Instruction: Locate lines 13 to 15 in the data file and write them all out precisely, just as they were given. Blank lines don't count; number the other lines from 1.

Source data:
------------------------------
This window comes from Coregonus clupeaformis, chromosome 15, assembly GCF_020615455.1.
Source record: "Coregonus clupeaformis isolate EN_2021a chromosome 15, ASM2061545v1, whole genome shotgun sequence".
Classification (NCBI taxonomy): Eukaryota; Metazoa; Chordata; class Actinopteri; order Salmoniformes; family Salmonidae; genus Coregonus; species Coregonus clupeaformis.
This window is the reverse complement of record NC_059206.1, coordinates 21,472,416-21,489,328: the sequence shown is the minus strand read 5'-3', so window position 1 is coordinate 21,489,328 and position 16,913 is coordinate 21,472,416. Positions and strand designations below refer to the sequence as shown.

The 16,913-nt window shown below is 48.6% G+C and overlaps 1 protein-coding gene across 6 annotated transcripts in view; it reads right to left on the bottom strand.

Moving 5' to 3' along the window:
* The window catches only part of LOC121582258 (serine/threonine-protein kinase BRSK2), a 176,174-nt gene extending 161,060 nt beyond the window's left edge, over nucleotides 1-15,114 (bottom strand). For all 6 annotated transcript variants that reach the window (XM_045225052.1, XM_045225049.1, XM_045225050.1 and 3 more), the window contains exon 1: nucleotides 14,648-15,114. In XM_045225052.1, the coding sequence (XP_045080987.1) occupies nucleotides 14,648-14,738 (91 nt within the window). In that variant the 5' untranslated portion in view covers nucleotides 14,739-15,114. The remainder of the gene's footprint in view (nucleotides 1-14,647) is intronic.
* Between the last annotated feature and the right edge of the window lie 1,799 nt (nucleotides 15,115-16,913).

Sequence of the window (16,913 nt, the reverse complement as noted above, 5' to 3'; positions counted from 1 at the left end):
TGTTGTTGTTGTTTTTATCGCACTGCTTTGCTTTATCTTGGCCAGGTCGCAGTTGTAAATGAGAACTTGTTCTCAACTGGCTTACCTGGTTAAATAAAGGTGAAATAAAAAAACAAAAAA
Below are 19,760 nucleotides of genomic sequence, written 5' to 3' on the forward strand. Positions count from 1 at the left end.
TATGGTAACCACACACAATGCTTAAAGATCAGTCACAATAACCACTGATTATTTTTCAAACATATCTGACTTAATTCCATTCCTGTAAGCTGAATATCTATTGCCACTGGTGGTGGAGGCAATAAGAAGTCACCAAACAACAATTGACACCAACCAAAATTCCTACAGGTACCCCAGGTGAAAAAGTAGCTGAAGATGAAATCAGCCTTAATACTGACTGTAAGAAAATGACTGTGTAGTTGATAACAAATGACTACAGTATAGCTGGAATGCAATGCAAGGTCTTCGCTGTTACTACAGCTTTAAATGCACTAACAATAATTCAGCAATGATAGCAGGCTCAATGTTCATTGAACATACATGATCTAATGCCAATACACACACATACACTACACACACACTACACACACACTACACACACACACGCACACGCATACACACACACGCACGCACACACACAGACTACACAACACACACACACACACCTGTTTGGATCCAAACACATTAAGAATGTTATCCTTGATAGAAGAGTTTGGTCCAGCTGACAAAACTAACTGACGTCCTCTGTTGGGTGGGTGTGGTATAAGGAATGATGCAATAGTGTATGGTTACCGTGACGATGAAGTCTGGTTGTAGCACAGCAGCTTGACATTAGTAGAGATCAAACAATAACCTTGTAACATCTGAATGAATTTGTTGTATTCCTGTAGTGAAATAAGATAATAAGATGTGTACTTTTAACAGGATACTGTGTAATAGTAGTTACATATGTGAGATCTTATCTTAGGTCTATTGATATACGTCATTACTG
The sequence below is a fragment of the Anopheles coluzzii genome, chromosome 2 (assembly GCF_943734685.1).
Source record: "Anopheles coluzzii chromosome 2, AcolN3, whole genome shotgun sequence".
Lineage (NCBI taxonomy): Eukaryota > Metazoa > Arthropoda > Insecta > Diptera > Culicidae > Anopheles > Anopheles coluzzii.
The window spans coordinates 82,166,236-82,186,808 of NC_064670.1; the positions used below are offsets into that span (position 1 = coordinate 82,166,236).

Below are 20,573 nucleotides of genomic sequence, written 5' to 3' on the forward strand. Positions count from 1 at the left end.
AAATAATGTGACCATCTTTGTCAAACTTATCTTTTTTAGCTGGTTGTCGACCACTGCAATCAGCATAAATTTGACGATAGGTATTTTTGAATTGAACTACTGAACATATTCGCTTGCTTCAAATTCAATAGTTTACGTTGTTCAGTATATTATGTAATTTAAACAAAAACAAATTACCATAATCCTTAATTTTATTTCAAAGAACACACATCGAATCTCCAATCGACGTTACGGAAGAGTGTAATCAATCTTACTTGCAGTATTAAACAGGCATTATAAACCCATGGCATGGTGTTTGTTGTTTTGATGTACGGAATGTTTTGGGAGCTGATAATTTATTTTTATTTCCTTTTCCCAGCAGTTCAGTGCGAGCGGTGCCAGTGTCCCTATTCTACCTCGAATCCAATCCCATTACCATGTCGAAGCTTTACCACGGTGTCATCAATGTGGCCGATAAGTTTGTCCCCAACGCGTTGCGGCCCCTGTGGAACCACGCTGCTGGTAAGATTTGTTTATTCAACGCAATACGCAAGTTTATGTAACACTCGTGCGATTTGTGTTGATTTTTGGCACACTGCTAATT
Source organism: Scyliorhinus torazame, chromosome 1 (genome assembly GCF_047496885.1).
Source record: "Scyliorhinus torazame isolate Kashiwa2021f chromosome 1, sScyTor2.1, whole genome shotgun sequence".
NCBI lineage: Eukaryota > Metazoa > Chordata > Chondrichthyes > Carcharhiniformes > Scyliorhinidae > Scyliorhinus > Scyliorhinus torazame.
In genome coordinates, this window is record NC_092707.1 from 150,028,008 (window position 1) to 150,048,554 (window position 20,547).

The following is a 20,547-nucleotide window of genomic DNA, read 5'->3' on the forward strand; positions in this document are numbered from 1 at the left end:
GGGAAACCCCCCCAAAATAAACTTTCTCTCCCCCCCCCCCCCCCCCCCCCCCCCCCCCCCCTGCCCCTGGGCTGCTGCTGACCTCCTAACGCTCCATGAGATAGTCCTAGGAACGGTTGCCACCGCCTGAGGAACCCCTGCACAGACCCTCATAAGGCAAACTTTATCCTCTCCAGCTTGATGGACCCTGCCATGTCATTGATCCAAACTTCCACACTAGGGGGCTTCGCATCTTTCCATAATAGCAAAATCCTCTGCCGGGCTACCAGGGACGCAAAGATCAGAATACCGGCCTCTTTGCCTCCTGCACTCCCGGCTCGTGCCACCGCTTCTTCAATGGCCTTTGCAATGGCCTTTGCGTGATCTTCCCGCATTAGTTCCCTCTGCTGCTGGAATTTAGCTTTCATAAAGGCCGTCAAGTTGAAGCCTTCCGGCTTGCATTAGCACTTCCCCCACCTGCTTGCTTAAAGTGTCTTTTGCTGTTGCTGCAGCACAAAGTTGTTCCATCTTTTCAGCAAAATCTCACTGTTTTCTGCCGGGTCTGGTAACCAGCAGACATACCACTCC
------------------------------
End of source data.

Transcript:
The sequence below is a fragment of the Anopheles coluzzii genome, chromosome 2 (assembly GCF_943734685.1).
Source record: "Anopheles coluzzii chromosome 2, AcolN3, whole genome shotgun sequence".
Lineage (NCBI taxonomy): Eukaryota > Metazoa > Arthropoda > Insecta > Diptera > Culicidae > Anopheles > Anopheles coluzzii.